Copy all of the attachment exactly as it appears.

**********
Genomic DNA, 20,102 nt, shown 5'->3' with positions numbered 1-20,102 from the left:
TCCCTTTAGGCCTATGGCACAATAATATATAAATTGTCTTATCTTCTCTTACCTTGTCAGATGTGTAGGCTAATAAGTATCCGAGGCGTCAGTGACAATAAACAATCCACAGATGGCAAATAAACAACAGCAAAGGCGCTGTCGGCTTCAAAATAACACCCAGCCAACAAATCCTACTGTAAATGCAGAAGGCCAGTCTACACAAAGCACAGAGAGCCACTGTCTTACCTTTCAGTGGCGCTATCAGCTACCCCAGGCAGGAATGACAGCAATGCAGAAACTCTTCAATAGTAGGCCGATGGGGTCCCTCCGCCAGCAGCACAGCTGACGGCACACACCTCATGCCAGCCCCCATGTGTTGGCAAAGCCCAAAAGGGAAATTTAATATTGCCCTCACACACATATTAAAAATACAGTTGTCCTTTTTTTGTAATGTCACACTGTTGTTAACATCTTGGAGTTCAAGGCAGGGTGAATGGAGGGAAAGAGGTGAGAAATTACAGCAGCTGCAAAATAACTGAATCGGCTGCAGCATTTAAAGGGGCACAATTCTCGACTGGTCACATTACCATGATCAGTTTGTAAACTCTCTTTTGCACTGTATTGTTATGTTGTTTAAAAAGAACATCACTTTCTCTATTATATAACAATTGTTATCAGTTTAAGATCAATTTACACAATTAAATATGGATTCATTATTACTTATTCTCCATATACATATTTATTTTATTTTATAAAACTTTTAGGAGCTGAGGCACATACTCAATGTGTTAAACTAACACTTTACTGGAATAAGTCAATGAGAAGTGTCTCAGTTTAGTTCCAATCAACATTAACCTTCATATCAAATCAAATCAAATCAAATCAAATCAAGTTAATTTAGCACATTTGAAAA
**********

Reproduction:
Genomic DNA, 20,102 nt, shown 5'->3' with positions numbered 1-20,102 from the left:
TCCCTTTAGGCCTATGGCACAATAATATATAAATTGTCTTATCTTCTCTTACCTTGTCAGATGTGTAGGCTAATAAGTATCCGAGGCGTCAGTGACAATAAACAATCCACAGATGGCAAATAAACAACAGCAAAGGCGCTGTCGGCTTCAAAATAACACCCAGCCAACAAATCCTACTGTAAATGCAGAAGGCCAGTCTACACAAAGCACAGAGAGCCACTGTCTTACCTTTCAGTGGCGCTATCAGCTACCCCAGGCAGGAATGACAGCAATGCAGAAACTCTTCAATAGTAGGCCGATGGGGTCCCTCCGCCAGCAGCACAGCTGACGGCACACACCTCATGCCAGCCCCCATGTGTTGGCAAAGCCCAAAAGGGAAATTTAATATTGCCCTCACACACATATTAAAAATACAGTTGTCCTTTTTTTGTAATGTCACACTGTTGTTAACATCTTGGAGTTCAAGGCAGGGTGAATGGAGGGAAAGAGGTGAGAAATTACAGCAGCTGCAAAATAACTGAATCGGCTGCAGCATTTAAAGGGGCACAATTCTCGACTGGTCACATTACCATGATCAGTTTGTAAACTCTCTTTTGCACTGTATTGTTATGTTGTTTAAAAAGAACATCACTTTCTCTATTATATAACAATTGTTATCAGTTTAAGATCAATTTACACAATTAAATATGGATTCATTATTACTTATTCTCCATATACATATTTATTTTATTTTATAAAACTTTTAGGAGCTGAGGCACATACTCAATGTGTTAAACTAACACTTTACTGGAATAAGTCAATGAGAAGTGTCTCAGTTTAGTTCCAATCAACATTAACCTTCATATCAAATCAAATCAAATCAAATCAAATCAAGTTAATTTAGCACATTTGAAAA